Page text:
Obamacare broker becomes big business during enrollment season

Over 600,000 Floridians have signed up for health coverage through the federal exchange, again giving the Sunshine State the highest enrollment numbers in the nation. This surge is thanks in no small part to the booming cottage industry of brokers growing around the new federal health insurance market.

Brokers specializing in federal exchange plans are now selling insurance on behalf of multiple companies. Most have enjoyed brisk business, earning commissions ranging from six to eight percent on insurance plans they sell. Becoming a federal broker is also accessible. A licensed insurance agent in health and life policies would only need to take a free test on Healthcare.gov to become a federal policy broker.

It’s certainly been busy for broker Ray Allan, who represents six insurance companies and has seen a flood of demands since the enrollment season began on November 21.

“I’m really grateful for the federal exchange site,” says Allan. “It has opened the door for brokers like me.”

Compared to the past, federal insurance brokers prove particularly essential under the new system, says Allan, because “some people are overwhelmed by the intricacies involved in signing up for health-plans on the federal site. Others don’t have access to the internet, and some with internet access don’t have time or patience to directly apply for plans on Healthcare.gov. This is where the brokers step in.”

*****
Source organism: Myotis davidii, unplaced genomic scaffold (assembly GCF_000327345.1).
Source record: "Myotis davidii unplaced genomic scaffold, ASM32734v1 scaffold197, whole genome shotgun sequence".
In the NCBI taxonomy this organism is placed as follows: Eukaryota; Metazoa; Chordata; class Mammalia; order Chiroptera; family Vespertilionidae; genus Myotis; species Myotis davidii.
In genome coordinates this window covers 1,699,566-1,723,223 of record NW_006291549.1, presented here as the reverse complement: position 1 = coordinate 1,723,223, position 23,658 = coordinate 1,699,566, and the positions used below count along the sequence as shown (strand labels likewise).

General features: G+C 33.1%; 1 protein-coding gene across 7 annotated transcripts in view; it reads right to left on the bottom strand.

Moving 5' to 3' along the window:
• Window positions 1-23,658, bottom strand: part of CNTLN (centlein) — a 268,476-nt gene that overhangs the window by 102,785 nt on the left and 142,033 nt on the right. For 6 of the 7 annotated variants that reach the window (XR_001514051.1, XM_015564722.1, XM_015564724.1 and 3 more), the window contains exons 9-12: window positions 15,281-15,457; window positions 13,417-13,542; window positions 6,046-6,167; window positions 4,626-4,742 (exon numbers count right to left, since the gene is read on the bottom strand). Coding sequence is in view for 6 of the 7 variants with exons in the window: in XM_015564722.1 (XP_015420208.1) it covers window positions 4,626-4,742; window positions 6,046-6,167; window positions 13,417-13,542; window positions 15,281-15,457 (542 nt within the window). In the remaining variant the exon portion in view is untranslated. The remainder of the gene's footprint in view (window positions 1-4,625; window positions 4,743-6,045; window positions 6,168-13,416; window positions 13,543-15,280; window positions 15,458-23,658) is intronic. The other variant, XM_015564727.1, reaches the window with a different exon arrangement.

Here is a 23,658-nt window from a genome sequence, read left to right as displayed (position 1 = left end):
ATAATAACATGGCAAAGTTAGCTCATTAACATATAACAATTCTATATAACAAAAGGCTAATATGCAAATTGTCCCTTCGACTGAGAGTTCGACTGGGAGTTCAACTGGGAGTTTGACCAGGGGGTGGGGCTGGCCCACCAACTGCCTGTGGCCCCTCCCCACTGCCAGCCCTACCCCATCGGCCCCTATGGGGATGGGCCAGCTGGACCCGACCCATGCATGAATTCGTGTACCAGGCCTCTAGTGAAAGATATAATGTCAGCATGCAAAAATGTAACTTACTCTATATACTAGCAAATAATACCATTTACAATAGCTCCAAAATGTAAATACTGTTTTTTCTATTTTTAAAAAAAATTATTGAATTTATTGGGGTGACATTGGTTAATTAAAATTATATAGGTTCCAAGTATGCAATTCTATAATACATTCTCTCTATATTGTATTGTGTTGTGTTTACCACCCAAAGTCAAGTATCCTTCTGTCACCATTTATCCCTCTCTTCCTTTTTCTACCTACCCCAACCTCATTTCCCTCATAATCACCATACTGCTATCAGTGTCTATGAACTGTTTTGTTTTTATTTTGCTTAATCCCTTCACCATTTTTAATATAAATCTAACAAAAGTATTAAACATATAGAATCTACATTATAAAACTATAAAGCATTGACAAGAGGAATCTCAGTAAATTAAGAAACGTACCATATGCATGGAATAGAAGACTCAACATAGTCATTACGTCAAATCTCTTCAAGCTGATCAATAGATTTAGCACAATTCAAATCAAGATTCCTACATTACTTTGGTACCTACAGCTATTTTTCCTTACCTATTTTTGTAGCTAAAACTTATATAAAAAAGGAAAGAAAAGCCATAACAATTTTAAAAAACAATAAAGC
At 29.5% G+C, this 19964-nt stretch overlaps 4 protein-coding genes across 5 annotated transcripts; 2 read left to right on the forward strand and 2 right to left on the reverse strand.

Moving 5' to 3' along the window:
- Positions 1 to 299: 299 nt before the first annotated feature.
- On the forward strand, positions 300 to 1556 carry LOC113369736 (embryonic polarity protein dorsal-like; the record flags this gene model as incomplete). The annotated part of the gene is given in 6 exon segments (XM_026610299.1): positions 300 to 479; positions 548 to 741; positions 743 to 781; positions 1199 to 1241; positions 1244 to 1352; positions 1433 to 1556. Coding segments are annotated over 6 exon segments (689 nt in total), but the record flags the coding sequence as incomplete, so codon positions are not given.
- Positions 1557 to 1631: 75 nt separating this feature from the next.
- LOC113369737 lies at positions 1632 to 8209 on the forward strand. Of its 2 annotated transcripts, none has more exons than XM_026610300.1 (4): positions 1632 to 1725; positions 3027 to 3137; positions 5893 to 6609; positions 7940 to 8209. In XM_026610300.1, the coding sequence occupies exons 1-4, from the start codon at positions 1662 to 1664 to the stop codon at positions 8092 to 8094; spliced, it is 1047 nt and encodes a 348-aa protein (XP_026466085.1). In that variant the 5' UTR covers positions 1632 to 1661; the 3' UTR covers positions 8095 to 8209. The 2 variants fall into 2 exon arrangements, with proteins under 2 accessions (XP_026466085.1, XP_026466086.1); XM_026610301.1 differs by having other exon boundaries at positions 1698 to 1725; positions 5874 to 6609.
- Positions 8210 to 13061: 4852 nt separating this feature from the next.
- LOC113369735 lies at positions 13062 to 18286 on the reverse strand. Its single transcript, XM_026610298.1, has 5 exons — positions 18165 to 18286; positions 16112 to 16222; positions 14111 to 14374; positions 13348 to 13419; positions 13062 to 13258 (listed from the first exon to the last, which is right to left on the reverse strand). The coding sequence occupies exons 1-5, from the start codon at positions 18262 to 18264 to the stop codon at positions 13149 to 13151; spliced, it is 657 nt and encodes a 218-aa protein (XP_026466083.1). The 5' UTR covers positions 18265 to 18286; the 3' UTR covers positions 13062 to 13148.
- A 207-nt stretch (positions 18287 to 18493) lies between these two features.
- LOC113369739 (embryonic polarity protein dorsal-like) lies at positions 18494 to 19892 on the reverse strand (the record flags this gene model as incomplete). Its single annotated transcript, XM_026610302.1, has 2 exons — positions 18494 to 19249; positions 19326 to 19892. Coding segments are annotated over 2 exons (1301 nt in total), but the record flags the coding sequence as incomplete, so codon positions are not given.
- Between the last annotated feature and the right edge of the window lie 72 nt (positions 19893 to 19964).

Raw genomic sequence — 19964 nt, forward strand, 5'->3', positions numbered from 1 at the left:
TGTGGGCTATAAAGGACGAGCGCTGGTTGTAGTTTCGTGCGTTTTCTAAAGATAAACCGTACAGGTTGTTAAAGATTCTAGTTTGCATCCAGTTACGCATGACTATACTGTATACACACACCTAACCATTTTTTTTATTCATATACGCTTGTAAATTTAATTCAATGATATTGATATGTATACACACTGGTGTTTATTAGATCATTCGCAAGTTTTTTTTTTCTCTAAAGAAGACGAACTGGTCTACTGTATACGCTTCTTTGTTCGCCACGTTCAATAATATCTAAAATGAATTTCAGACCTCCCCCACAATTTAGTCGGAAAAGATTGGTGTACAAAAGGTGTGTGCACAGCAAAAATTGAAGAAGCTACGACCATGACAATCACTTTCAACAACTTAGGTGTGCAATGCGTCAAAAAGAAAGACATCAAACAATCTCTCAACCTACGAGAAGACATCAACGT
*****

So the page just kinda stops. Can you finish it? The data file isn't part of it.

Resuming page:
Formerly retired health insurance manager Martin David saw the writing on the wall, and quickly formed an outfit. Now he has a thriving Miami brokerage with several agents, and since Nov 1, his firm has signed up almost a thousand people, and processing roughly110 applications weekly. With the new law seeking to insure every qualified American, David knew the demand for plans would create a spill-over for brokers.

“Some brokers felt Obamacare would kill business for them because of healthcare.gov, but I encouraged them,” recalls David. “Now more people are using brokers to purchase health insurance than ever.”

The combination of a big market, floating federal funds and corporate commission incentives have brought up questions about potential abuse – where brokers would be encouraged to persuade clients to plans that may not be the best for them in order to get a payout.

But despite this, David see the broker’s role as crucial support, functioning as “key intermediaries between the healthcare.gov and consumers.”

“A strong advantage brokers provide is assisting consumers to get the best plans through the tax subsidy system,” says David. “Some people were frustrated because they found premiums for some plans on healthcare.gov too expensive, not knowing they qualified for the tax rebate, and comparatively lower premiums.”

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